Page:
In May of 2016 Ocean Vuong’s first full length collection of poetry, Night Sky With Exit Wounds was released by Copper Canyon Press. The book has since received swaths of rave reviews and a number of prestigious awards including the Whiting Award, the Forward Prize, and the Thom Gunn Award. Despite the relative media buzz created by the book, it only came to me a year after its initial release when my friend read me the poem “Thanksgiving 2006.” I started reading my own copy this past June and finished it last week.
This previous summer I made the promise to myself to read more poetry. Like many, I felt a certain anxiety when it came to reading poetry. This anxiety had much to do with a swarm questions I felt completely unequipped to answer: how can I tell when poetry is good? How do I talk about poetry? What am I supposed to get out of this? But beyond these basic concerns I realized that my primary source of anxiety was a fear that I didn’t know how to read poetry.
This statement may sound silly. I can read. I’m in the final year of completing an English Literature and philosophy double major. But my studies have centered on fiction; lots and lots of prose. I’m talking about a hundred plus pages a day of reading. I admit this might sound like a statement of ill-conceived literary-braggadocio, but I implore you to see it as an answer to why I felt so anxious about reading poetry. If you assigned a daily mass of prose and or scholarship, not to mention balancing that mass with classes and basic human necessities like eating, then you are bound to (actually, you are expected to) become a bit of a reading machine. It is this necessity for mechanical efficiency that I cite as the source of my anxiety over how to read poetry.
Poetry is not meant to be read at a pace of one-hundred pages a day, at least not for me. As and undergrad you don’t have time to read deliberately. Poetry on the other hand, needs to be read deliberately; Ocean Vuong’s poetry is no exception to this rule. His style encompasses both the experimental and the traditional. The white spaces demand deliberate reading almost as much as his eye for juxtaposition and his talent for striking enjambment. In an interview with PBS News Hour’s Corinne Segal, Vuong discusses the power of white space: “I often think that, particularly in this country and in the West in general, we often look at empty space, we look at silence, as a sort of death, a sort of weakness…But I think the practice of poetry teaches us that silence and emptiness and space in general is actually quite potent.”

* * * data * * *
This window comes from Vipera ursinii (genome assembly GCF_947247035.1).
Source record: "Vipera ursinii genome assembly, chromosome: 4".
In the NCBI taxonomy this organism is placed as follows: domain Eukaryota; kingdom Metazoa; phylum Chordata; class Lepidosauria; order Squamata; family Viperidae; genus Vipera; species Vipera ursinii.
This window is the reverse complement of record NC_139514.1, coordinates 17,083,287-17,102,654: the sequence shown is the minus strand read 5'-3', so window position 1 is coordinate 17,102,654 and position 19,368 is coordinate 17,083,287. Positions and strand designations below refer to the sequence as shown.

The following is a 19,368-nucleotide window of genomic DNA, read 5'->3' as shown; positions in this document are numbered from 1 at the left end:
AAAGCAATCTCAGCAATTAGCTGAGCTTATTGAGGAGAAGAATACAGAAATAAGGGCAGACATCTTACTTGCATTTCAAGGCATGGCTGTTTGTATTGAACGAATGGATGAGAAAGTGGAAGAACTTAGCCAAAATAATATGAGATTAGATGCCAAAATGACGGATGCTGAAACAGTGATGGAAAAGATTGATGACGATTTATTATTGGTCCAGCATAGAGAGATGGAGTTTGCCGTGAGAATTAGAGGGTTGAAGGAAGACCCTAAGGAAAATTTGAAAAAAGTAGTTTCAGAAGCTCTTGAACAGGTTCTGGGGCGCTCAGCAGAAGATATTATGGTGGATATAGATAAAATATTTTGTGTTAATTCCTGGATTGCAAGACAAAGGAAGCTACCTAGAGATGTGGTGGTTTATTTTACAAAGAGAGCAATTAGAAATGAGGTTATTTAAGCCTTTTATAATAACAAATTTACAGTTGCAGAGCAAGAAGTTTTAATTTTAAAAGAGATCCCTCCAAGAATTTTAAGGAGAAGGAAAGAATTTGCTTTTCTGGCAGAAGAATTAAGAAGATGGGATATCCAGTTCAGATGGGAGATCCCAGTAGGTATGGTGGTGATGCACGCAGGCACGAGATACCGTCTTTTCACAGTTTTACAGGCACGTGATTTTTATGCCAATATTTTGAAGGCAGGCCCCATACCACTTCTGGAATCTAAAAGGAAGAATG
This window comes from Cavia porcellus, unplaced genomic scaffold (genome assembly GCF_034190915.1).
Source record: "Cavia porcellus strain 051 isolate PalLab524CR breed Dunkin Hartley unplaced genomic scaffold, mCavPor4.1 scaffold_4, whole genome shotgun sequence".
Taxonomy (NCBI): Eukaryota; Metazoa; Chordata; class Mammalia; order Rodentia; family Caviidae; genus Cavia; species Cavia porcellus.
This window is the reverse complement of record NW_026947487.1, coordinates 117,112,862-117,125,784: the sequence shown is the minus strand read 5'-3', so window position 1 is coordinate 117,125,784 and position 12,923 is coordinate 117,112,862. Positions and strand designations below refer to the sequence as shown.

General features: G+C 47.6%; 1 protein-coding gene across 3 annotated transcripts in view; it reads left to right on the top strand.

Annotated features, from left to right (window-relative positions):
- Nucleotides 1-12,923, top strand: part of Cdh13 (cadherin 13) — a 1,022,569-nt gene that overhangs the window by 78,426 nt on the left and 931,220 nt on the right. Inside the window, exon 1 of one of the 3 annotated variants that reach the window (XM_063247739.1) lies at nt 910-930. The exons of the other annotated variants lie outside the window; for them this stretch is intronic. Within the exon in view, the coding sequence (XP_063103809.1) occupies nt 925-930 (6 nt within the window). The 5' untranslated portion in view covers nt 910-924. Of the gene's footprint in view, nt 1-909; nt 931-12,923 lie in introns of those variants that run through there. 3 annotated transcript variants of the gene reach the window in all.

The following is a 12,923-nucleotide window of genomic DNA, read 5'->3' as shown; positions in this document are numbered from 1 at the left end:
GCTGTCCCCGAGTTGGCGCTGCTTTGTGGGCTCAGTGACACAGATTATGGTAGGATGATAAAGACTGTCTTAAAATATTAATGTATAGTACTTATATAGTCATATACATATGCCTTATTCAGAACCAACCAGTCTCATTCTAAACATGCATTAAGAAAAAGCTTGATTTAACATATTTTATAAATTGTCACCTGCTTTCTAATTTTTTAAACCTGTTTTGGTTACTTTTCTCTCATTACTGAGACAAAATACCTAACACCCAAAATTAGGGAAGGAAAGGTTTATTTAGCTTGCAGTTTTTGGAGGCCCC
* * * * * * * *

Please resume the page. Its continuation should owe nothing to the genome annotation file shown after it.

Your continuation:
Over the summer I would read one of Vuong’s poems every couple of days, about two pages of reading every two days, not including re-readings. While the task of reading deliberately is quite different than that of attaining an undergraduate degree in literature, it is no less demanding. Thankfully, Vuong’s poetry turns this task into a pleasure. In “Torso of Air” the speaker commands readers’ attention with an insouciance that makes its power seem unfair: “Suppose you do change your life. / & the body is more than/ a portion of night—sealed/ with bruises.” These lines do not beg to be read again because they do not need to beg; I will read them over and over and over again.
I could describe to you the variety of forms that Vuong’s poem’s inhabit, the way he turns a newspaper clipping about a hate crime into a love narrative told completely in footnotes. I could tell you about the manner in which he navigates a family history of war and trauma by juxtaposing lines from Irving Berlin’s “White Christmas” with images of the Fall of Saigon. I could do these things, but probably not as well as the numbers of experienced (and paid) writers and journalists who already have done so online. But if the point of a book review (which is, apparently, what this is) is to tell readers whether or not they should read the book, then yes; you should read Night Sky With Exit Wounds. Right away.